The last model of learning we will examine is noted psychologist Albert Bandura’s social learning theory. Social learning theory is defined as the process of molding behavior through the reciprocal interaction of a person’s cognitions, behavior, and environment (Bandura, 1977). This is done through a process that Bandura calls reciprocal determinism. This concept implies that people control their own environment (for example, by quitting one’s job) as much as the environment controls people (for example, being laid off). Thus, learning is seen as a more active, interactive process in which the learner has at least some control.
Social learning theory shares many of the same roots as operant conditioning. Like Skinner, Bandura argues that behavior is at least in part controlled by environmental cues and consequences, and Bandura uses observable behavior (as opposed to attitudes, feelings, etc.) as the primary unit of analysis. However, unlike operant conditioning, social learning theory posits that cognitive or mental processes affect our response to the environmental cues.
Social learning theory has four central elements: attention, retention, reproduction, and incentives. Before someone can learn something, they must notice or pay attention to the thing that is to be learned. For example, you probably would not learn much as a student in any class unless you paid attention to information conveyed by the text or instructor. Retention is the process by which what you have noticed is encoded into your memory. Reproduction involves the translation of what was recorded in your mind into overt actions or behaviors. Obviously, the higher the level of attention and the greater the retention, the better the reproduction of what was learned. Finally, incentives can influence all three processes. For example, if you are rewarded (say, praised) for paying attention, you will pay more attention. If you are rewarded for remembering what you studied (say, good grades), you will retain more. If you are rewarded for reproducing what you learned (say, a promotion for effectively motivating your subordinates), you will produce that behavior more.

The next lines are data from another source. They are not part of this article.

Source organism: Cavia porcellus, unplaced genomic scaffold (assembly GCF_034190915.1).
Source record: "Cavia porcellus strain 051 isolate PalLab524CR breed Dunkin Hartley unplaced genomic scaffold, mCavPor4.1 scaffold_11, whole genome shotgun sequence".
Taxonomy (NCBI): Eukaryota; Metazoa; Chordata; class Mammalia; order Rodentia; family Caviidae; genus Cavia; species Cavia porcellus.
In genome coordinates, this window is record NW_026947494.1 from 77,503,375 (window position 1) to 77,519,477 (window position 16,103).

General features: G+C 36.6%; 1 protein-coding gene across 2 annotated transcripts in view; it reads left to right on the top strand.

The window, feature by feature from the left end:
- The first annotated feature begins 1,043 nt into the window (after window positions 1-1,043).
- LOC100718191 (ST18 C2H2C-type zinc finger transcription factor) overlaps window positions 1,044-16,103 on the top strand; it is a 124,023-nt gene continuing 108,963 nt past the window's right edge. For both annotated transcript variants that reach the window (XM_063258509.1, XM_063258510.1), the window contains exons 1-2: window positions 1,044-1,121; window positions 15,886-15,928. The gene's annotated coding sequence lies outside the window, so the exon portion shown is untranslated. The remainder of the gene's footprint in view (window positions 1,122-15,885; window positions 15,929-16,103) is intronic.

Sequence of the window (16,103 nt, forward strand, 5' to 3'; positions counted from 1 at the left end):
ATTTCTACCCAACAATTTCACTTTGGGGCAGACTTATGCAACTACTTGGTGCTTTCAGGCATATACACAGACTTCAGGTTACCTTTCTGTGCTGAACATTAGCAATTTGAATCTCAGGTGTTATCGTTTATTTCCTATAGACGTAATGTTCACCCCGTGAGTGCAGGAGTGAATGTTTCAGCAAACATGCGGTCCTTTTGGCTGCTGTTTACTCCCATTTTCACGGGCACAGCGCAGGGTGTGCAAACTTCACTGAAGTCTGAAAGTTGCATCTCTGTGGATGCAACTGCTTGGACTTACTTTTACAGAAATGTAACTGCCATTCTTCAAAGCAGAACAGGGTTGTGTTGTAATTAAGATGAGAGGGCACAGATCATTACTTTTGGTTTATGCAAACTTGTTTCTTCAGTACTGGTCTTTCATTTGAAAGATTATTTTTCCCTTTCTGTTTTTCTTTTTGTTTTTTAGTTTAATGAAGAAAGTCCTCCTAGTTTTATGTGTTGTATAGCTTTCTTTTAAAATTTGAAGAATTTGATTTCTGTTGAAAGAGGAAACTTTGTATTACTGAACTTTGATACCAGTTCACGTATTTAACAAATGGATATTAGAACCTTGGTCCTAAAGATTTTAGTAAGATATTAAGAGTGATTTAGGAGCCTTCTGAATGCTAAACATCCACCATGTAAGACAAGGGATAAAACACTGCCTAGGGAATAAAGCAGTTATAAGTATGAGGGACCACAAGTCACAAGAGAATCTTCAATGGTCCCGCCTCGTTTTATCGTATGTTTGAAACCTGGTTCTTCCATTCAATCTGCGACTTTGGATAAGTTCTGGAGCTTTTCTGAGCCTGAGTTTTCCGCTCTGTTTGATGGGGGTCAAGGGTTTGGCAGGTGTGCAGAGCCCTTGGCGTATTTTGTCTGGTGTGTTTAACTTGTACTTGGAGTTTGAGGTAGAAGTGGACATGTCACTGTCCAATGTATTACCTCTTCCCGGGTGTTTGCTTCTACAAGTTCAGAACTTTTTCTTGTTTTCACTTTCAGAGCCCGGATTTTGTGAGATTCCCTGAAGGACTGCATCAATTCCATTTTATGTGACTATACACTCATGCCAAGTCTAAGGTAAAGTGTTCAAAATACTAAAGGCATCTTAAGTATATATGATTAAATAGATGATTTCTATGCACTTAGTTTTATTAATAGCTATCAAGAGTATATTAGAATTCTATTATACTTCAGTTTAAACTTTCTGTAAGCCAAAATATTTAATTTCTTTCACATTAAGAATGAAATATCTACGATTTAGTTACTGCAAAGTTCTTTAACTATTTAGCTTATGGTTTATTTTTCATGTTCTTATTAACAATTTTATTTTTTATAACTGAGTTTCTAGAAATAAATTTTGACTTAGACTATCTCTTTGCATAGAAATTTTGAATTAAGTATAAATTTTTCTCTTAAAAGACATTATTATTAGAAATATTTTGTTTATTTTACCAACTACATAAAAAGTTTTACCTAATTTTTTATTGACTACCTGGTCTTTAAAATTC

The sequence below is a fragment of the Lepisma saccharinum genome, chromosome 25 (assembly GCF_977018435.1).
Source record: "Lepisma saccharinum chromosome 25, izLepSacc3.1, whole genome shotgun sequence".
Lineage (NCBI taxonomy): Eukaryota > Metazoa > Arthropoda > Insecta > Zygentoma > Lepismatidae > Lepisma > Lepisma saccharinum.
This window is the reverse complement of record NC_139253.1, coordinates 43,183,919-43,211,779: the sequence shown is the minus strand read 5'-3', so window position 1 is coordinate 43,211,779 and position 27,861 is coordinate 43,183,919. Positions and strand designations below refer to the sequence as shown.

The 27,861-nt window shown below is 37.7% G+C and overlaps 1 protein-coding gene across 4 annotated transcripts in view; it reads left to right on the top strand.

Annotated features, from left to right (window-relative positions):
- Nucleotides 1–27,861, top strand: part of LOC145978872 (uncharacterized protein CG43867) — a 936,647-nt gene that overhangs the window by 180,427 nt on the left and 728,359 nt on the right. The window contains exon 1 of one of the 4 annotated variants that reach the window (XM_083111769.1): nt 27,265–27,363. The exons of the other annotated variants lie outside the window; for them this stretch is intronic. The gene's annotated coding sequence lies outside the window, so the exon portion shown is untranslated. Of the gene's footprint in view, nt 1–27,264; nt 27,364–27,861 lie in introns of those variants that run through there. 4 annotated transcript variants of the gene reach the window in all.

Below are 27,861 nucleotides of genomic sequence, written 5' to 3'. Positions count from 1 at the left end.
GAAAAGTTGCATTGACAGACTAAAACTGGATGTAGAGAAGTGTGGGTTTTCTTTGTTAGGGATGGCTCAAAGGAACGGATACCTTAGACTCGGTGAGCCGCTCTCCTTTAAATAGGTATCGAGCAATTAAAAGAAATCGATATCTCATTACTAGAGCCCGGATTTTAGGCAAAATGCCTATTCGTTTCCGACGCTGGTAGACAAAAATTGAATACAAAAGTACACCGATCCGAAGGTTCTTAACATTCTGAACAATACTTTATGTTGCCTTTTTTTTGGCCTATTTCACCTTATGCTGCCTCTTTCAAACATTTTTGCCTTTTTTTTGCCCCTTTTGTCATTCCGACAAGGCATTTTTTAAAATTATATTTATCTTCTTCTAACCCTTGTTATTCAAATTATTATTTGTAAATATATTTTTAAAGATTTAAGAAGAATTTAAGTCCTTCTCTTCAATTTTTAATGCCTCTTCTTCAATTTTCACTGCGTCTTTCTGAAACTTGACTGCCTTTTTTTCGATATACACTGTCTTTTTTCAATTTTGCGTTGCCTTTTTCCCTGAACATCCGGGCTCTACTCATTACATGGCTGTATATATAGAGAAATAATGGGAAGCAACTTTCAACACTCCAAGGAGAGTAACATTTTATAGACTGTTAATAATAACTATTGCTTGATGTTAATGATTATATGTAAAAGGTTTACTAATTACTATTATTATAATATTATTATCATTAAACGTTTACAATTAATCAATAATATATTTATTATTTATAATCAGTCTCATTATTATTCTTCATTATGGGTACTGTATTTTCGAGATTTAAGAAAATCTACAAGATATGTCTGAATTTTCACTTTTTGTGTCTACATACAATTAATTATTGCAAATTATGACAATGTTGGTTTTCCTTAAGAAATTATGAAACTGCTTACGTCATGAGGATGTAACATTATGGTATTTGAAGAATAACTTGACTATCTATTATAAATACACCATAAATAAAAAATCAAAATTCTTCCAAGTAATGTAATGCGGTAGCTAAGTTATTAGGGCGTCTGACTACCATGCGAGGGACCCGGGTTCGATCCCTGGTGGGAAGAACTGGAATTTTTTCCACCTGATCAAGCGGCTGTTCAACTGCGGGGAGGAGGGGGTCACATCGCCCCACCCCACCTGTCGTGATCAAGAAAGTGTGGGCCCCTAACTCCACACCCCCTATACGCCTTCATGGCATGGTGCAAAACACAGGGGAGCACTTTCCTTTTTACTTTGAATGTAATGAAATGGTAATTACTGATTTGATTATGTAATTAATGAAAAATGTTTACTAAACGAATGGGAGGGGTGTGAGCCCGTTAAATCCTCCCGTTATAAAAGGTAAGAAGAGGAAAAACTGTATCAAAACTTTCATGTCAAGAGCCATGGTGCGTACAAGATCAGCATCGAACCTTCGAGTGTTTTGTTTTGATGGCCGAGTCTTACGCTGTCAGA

Central to this theory is the concept of vicarious learning. Vicarious learning is learning that takes place through the imitation of other role models. That is, we observe and analyze what another person does and the resulting consequences. As a result, we learn without having to experience the phenomenon firsthand. Thus, if we see a fellow employee being disciplined or fired for being disruptive in the workplace, we might learn not to be disruptive ourselves.
A model of social learning processes is shown in Figure 5.4 As can be seen, three factors—the person, the environment, and the behavior—interact through such processes as vicarious learning, symbolic representations, and self-control to cause actual learned behaviors.
This section is adapted from:
4.1 Basic Models of Learning in Organizational Behaviour, Rice University. OpenStax which is licensed under a Creative Commons Attribution 4.0 International License, unless otherwise noted.
Bandura, A. (1977). Social learning theory. Prentice-Hall.